The field of Genetic Algorithms (GA) addresses the same set of problems as RL, but with a different methodology. Instead of learning a utility function, Genetic Algorithms learn the policy directly, representing it as an encoded bit string (or, in Genetic Programming, as a program in some computer language). The approach is to search the space of policies by generating a pool of policies and evaluating each one for a sequence of time steps in a simulated environment. A new pool of policies is constructed by combining the more successful existing policies, along with some random change. The algorithm iterates until a sufficiently good policy is found.
The name ``Genetic Algorithms'' comes from an analogy with biology: the bits representing a policy are like the bases in a strand of DNA, the creation of new policies is like the process of sexual reproduction, the random change is like mutation, and the propagation of successful policies is like natural selection.
The GA approach shares with RL the twin benefits of being based on training, not programming, and being responsive to changes in the environment through the possibility of online re-training. However, there are reasons to believe that RL makes better use of available computing resources. Consider, for example, a policy A that is in the pool of policies being evaluated by GA. Further, assume that the long-term cumulative reward from policy A is very poor. Then GA would simply discard policy A in favor of better policies in its pool without learning anything from the simulation of A. RL on the other hand has the potential of learning a lot from following policy A. Supposing policy A assigns action a to some state s, and that whenever action a is executed in state s the resulting next state always has high utility. RL will learn that action a is good in state s from executing policy A, even though the policy itself is bad. It can do this because it learns a state-based utility function. GA on the other hand ignores the state-based structure of the problem and therefore wastes information.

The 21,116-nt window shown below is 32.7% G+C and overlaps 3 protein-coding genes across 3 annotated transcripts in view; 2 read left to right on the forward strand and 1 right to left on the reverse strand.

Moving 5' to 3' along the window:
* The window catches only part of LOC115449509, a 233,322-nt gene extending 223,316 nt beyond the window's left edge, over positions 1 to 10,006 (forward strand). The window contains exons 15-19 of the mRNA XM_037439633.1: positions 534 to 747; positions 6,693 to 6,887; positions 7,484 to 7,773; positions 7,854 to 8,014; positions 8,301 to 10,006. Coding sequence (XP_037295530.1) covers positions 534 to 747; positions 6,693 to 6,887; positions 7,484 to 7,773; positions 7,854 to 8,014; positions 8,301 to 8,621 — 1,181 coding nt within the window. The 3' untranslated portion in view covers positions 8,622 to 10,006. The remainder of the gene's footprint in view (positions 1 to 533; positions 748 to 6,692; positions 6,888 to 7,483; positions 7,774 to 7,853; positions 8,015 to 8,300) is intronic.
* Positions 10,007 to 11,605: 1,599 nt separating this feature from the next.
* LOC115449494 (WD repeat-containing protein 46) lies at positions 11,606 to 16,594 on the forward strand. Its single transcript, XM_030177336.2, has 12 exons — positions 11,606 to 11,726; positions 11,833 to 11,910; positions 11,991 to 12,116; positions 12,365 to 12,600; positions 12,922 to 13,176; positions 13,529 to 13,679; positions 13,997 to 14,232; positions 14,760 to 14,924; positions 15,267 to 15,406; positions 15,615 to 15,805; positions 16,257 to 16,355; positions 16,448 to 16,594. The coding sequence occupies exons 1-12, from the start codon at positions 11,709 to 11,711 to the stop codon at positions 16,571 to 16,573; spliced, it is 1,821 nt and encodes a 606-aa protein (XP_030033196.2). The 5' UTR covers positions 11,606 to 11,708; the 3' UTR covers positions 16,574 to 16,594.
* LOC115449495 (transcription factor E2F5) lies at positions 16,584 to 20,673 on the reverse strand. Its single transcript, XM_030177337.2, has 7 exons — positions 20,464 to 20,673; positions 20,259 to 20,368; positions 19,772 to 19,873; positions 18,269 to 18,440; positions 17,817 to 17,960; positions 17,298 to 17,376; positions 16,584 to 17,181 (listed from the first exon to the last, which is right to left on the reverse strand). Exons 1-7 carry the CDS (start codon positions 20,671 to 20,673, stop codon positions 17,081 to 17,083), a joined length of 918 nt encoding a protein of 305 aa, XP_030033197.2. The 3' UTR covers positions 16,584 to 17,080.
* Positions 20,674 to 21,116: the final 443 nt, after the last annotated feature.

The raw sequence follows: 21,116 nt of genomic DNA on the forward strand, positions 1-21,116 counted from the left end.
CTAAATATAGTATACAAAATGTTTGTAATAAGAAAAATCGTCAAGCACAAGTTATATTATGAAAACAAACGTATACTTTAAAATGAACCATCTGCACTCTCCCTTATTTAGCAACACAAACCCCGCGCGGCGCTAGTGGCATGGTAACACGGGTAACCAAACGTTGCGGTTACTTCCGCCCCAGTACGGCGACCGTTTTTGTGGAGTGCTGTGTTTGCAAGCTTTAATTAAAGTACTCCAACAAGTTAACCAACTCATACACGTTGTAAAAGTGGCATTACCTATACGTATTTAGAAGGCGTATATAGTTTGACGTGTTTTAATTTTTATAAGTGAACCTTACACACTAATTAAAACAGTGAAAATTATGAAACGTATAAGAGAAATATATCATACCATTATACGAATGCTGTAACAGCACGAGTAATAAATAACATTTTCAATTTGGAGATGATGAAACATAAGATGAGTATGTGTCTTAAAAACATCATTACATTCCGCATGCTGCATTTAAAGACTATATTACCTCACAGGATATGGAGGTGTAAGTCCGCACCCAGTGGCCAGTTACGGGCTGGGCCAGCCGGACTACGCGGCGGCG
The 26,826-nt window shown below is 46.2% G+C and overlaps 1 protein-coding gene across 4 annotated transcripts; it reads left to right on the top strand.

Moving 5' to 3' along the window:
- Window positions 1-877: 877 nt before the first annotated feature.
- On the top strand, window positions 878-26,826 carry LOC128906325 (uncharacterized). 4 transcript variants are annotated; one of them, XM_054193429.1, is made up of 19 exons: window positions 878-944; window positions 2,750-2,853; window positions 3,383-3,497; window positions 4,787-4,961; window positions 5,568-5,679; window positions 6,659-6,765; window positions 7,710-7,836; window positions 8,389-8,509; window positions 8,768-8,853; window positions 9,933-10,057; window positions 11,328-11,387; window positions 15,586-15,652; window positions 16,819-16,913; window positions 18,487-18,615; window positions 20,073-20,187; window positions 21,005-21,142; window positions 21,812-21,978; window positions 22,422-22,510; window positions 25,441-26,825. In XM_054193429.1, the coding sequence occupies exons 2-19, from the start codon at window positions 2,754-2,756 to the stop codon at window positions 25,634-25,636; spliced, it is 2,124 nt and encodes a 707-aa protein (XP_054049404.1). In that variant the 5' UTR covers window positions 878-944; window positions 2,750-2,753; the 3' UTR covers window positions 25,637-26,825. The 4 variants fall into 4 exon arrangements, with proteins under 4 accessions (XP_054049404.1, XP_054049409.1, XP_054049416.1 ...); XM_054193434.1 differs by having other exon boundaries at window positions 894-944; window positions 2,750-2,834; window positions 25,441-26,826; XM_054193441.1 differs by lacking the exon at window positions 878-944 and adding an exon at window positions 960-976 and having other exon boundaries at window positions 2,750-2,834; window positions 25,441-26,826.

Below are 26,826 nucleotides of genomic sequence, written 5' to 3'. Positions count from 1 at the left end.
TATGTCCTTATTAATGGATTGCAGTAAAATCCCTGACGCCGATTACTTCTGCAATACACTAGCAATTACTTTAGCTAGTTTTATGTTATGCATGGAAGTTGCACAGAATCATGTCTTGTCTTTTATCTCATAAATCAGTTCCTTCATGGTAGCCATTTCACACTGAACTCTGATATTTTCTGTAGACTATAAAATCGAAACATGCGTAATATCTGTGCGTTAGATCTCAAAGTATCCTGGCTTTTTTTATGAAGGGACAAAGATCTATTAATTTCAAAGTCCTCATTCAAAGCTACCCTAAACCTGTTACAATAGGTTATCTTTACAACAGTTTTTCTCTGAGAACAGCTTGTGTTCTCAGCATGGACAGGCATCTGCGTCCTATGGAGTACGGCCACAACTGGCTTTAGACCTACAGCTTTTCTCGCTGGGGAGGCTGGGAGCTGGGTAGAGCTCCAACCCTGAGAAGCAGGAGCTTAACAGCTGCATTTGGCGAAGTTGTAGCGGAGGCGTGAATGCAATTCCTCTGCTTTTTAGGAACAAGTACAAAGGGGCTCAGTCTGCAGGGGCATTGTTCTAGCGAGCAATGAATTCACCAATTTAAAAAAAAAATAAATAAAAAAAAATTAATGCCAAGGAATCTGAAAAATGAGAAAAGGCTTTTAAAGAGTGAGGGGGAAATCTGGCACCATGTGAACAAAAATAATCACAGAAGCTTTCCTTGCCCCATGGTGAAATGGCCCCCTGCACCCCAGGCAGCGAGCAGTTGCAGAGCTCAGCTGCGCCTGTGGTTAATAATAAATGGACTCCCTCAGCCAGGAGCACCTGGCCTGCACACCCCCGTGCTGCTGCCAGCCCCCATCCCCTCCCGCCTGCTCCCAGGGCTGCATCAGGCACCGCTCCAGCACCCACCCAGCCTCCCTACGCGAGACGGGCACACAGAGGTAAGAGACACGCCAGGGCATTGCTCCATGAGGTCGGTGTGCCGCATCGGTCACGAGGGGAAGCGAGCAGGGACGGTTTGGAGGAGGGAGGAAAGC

In summary, the GA approach needs a partial success in terms of total reward before it can make use of it, while the RL approach only needs a partial success in terms of reaching a high-utility intermediate state, which is easier to achieve.
It is not yet clear exactly when Genetic Algorithms are the preferred approach and when RL is, but in general, RL seems to do better as the problem becomes more complex. Genetic Algorithms may do well when there is a constrained, small space of policies to be searched.